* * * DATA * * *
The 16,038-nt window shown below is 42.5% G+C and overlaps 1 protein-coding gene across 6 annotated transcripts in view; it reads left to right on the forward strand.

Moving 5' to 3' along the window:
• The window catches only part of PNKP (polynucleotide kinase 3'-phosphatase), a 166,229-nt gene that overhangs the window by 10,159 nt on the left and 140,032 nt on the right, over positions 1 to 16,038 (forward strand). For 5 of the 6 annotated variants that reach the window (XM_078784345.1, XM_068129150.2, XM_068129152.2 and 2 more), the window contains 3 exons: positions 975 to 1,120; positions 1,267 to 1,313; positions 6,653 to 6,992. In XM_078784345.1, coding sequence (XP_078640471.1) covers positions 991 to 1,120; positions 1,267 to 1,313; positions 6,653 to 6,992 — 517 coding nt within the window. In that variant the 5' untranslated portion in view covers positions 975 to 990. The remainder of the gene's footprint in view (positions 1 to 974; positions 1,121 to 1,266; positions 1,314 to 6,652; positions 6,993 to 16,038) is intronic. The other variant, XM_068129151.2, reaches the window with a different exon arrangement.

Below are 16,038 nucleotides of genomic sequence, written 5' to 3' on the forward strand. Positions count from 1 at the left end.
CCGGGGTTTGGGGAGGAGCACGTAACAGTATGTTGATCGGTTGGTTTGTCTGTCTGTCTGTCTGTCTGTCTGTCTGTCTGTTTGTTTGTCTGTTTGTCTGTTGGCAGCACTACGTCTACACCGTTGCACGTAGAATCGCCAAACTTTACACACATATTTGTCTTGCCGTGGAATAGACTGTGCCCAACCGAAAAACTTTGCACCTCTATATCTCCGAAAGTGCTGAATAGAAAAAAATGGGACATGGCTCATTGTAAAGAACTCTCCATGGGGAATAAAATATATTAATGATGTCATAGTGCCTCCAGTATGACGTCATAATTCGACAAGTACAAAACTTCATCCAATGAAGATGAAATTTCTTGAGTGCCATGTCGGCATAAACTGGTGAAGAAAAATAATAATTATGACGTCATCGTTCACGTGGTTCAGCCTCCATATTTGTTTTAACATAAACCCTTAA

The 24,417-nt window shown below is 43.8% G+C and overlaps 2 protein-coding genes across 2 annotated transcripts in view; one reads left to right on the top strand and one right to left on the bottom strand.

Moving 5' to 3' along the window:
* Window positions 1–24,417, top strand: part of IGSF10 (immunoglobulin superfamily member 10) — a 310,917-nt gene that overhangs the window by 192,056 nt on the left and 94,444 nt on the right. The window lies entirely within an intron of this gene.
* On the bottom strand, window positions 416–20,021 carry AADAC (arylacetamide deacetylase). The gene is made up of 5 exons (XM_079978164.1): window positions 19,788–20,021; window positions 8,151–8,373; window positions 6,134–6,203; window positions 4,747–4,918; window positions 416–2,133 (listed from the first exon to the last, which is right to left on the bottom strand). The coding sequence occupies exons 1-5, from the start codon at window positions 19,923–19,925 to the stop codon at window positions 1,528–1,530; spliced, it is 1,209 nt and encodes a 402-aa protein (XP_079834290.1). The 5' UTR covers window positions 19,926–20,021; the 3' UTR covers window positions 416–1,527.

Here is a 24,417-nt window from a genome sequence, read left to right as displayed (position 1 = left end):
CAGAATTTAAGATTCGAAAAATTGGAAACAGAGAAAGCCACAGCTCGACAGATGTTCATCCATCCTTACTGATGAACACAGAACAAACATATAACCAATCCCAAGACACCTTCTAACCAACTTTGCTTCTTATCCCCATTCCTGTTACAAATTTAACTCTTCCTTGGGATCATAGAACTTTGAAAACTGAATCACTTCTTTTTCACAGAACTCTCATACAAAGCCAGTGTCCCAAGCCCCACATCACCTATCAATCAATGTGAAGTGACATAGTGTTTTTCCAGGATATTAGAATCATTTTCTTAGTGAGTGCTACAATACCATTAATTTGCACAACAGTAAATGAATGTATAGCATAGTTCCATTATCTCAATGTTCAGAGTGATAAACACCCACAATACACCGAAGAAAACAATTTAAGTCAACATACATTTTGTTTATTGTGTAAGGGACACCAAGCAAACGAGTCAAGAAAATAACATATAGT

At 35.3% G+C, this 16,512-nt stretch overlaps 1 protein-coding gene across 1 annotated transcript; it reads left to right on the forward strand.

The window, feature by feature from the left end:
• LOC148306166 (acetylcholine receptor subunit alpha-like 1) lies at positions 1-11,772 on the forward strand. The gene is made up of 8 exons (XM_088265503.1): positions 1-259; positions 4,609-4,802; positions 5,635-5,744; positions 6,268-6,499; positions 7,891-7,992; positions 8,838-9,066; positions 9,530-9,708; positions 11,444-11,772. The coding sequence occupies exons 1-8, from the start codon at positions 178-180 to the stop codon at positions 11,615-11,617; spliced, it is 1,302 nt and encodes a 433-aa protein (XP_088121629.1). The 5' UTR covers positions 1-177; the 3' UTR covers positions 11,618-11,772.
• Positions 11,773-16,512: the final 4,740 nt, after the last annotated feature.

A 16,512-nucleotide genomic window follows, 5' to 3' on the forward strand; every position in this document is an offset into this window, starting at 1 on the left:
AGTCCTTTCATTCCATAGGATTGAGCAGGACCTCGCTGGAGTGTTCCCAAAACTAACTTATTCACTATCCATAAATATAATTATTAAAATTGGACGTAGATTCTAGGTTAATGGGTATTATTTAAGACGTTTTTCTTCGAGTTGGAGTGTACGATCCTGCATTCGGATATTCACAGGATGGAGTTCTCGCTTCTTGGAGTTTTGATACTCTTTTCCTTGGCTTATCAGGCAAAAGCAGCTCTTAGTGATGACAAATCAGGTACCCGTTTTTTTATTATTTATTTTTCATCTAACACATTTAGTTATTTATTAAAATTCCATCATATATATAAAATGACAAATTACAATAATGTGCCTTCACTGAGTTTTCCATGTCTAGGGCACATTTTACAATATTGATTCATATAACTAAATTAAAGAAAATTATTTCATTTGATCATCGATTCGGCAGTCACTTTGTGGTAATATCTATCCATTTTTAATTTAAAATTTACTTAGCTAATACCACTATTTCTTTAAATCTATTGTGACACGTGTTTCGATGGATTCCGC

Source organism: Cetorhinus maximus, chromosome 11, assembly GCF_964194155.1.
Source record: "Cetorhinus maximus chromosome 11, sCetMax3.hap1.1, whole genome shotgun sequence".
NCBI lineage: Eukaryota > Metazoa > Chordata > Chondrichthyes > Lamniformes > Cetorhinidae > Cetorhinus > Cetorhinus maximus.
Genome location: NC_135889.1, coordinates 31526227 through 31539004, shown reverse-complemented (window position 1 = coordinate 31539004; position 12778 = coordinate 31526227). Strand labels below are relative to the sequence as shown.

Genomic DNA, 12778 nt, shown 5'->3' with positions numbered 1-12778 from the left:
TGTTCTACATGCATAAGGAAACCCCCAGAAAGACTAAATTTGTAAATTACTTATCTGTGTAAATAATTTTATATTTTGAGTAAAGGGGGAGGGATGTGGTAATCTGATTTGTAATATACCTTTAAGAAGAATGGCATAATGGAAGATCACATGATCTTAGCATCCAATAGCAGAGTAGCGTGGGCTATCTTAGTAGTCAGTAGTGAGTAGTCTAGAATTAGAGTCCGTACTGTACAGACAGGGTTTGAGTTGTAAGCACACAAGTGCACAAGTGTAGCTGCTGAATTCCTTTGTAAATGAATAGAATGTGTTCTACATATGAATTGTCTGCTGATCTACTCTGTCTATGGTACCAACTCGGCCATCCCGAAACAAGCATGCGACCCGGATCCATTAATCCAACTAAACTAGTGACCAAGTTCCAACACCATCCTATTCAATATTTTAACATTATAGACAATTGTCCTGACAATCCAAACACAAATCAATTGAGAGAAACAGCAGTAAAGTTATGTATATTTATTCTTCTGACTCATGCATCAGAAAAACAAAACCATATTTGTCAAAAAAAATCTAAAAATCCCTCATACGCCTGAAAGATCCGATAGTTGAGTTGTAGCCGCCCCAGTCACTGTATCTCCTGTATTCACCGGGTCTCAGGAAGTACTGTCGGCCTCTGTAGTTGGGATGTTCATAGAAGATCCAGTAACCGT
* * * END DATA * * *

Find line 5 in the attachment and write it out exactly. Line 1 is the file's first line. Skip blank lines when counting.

CCGGGGTTTGGGGAGGAGCACGTAACAGTATGTTGATCGGTTGGTTTGTCTGTCTGTCTGTCTGTCTGTCTGTCTGTCTGTTTGTTTGTCTGTTTGTCTGTTGGCAGCACTACGTCTACACCGTTGCACGTAGAATCGCCAAACTTTACACACATATTTGTCTTGCCGTGGAATAGACTGTGCCCAACCGAAAAACTTTGCACCTCTATATCTCCGAAAGTGCTGAATAGAAAAAAATGGGACATGGCTCATTGTAAAGAACTCTCCATGGGGAATAAAATATATTAATGATGTCATAGTGCCTCCAGTATGACGTCATAATTCGACAAGTACAAAACTTCATCCAATGAAGATGAAATTTCTTGAGTGCCATGTCGGCATAAACTGGTGAAGAAAAATAATAATTATGACGTCATCGTTCACGTGGTTCAGCCTCCATATTTGTTTTAACATAAACCCTTAA